3D Printing in Clinical Simulation for Improved Education and Training

3D Printing can reduce costs, improve patient care and increase speed at nearly every step in the medical innovation value chain. This results in improved profitability, increased technology adoption and agile market responsiveness. Stratasys 3D printing solutions enhance the outcomes and economics of medical solutions.

Together, three institutions are shaping the future of vascular health care and medical device development with the use of 3D printing technology. The Jacobs Institute, Gates Vascular Institute (GVI) and University at Buffalo’s Clinical and Translational Research Center (CTRC) share a collective vision to design and establish a vascular care center of the future. This co-location of a private hospital system and university research center helps researchers and clinical practitioners develop cutting-edge medical solutions. As a platform for research, 3D printing unlocks new opportunities to advance vascular care. Stratasys has been a partner of the collaborative medical facility since inception, providing doctors and researchers with the most advanced medical modeling options in the world. 3D printing provides the tools to develop and validate the next generation of vascular devices and create optimal therapeutic plans to treat complex diseases.

Advanced Training Techniques

Surgical education and training previously relied on textbook illustration, 2D scans, animal testing and an apprenticeship model that involved long observation periods prior to hands-on experience with rare procedures. Recent 3D printing advances provide doctors and researchers the tools to create patient and condition-specific anatomy models for education and research.

“We use 3D printing technology and materials to create a lifelike vascular environment that isn’t achievable any other way”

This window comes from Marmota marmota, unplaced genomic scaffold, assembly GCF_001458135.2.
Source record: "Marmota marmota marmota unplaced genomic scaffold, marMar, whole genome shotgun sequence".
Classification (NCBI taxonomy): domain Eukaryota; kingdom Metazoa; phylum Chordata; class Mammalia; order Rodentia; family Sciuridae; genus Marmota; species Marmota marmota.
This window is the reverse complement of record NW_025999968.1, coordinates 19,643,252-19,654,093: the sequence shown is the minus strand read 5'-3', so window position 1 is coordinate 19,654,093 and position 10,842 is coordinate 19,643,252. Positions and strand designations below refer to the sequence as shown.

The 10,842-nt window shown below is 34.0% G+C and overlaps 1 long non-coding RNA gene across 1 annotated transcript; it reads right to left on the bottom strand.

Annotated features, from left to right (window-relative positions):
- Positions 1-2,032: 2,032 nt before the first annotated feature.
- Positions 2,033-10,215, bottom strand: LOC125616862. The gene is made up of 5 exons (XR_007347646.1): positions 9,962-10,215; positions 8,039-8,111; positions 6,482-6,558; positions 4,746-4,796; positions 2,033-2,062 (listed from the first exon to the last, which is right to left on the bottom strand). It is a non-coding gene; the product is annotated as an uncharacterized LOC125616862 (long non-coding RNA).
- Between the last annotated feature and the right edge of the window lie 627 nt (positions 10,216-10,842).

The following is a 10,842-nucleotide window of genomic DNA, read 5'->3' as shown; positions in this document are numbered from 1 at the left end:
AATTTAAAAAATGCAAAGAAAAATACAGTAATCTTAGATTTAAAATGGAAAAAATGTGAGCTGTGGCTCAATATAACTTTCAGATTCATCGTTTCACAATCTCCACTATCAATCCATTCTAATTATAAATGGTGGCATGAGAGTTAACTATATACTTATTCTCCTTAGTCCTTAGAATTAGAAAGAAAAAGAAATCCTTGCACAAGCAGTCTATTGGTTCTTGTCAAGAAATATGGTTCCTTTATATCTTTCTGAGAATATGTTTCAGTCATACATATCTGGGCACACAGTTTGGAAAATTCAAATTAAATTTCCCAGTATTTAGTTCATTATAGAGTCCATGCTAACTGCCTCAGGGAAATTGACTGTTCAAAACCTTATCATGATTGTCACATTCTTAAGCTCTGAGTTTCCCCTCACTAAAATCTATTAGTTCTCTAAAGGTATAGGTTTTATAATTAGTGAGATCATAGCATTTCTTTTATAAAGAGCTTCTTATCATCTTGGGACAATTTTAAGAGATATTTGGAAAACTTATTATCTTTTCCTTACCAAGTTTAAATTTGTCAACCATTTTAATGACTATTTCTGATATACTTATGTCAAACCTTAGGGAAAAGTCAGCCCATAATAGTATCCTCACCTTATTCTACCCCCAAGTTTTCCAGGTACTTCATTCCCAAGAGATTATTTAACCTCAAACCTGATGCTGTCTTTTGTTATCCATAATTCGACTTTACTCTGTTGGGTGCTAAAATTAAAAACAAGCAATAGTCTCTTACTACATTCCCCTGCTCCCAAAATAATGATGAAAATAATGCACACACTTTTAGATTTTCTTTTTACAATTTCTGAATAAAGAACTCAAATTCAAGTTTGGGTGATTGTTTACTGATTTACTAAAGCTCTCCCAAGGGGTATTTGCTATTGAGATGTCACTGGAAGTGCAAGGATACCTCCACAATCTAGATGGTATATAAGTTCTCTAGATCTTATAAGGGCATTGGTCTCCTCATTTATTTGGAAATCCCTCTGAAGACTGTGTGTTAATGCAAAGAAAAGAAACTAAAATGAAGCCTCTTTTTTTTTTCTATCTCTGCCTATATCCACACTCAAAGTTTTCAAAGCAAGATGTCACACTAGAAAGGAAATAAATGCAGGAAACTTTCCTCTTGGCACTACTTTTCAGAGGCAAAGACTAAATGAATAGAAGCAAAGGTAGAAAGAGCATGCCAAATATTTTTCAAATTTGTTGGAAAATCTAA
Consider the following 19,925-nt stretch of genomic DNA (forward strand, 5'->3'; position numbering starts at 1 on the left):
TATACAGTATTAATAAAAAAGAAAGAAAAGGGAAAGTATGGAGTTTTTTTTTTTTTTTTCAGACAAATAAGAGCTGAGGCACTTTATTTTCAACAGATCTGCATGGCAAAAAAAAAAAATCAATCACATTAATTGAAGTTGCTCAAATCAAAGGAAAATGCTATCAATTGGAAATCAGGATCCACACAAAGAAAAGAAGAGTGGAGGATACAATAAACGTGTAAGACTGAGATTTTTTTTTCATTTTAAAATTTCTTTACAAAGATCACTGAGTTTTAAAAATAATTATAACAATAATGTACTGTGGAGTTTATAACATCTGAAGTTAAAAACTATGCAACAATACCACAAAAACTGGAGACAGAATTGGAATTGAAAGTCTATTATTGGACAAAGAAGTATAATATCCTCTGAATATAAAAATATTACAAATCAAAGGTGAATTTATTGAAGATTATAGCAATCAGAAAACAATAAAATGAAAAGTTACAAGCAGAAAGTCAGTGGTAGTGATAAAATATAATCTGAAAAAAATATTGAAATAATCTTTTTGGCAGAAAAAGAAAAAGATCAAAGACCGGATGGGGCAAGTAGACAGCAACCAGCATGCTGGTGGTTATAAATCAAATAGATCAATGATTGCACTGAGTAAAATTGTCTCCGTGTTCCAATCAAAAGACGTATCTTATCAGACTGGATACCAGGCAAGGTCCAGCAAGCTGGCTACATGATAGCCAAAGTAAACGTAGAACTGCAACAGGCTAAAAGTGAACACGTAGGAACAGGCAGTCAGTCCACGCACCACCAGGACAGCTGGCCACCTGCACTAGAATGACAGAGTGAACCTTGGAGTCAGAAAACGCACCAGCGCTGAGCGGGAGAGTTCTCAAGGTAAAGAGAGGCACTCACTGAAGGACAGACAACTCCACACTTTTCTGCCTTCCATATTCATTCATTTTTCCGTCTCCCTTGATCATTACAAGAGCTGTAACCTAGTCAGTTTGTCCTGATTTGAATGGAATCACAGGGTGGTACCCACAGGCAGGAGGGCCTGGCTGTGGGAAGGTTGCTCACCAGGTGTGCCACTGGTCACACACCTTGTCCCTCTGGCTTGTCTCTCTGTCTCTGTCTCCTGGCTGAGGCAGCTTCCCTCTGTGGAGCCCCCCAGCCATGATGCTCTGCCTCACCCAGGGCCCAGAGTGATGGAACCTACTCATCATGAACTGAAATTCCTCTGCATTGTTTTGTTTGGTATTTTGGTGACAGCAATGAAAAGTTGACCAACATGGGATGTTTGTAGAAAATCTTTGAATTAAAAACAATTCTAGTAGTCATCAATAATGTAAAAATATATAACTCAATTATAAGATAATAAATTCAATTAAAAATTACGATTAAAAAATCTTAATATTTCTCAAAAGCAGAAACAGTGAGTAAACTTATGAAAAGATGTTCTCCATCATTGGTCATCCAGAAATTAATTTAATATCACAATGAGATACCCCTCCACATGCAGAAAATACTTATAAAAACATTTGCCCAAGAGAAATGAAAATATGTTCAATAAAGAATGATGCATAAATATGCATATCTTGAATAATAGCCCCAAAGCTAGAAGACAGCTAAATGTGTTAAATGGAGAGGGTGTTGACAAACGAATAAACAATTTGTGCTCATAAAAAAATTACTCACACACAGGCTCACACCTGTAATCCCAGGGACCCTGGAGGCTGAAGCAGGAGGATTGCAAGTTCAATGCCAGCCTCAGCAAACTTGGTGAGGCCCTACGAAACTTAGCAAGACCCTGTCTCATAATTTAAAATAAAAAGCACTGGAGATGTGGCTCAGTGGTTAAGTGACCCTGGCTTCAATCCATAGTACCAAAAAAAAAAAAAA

— Mike Springer, director of operations and entrepreneurship at the Jacobs Institute

Instead of waiting to train on new procedures, physicians at the Jacobs Institute use 3D printed models of patients with stroke, clots, aneurysms and other pathologies to develop surgical skills in a no-risk environment. Models are customized to present a range of anatomies so physician participants are exposed to the limits of what they will see when treating living patients.

“3D vascular models represent a new paradigm for training the next generation of doctors. This paradigm includes surgical and endovascular simulation and skills evaluation before they are allowed to treat patients,” said Dr. L. Nelson Hopkins, founder of the Jacobs Institute and the Gates Vascular Institute. Training on 3D printed models can be done virtually anywhere, avoiding the cost and complexity of operating in the controlled environments required for animals and human cadavers. Facilities with bio hazard controls, refrigeration storage or on-site care are not required, lowering training costs significantly.

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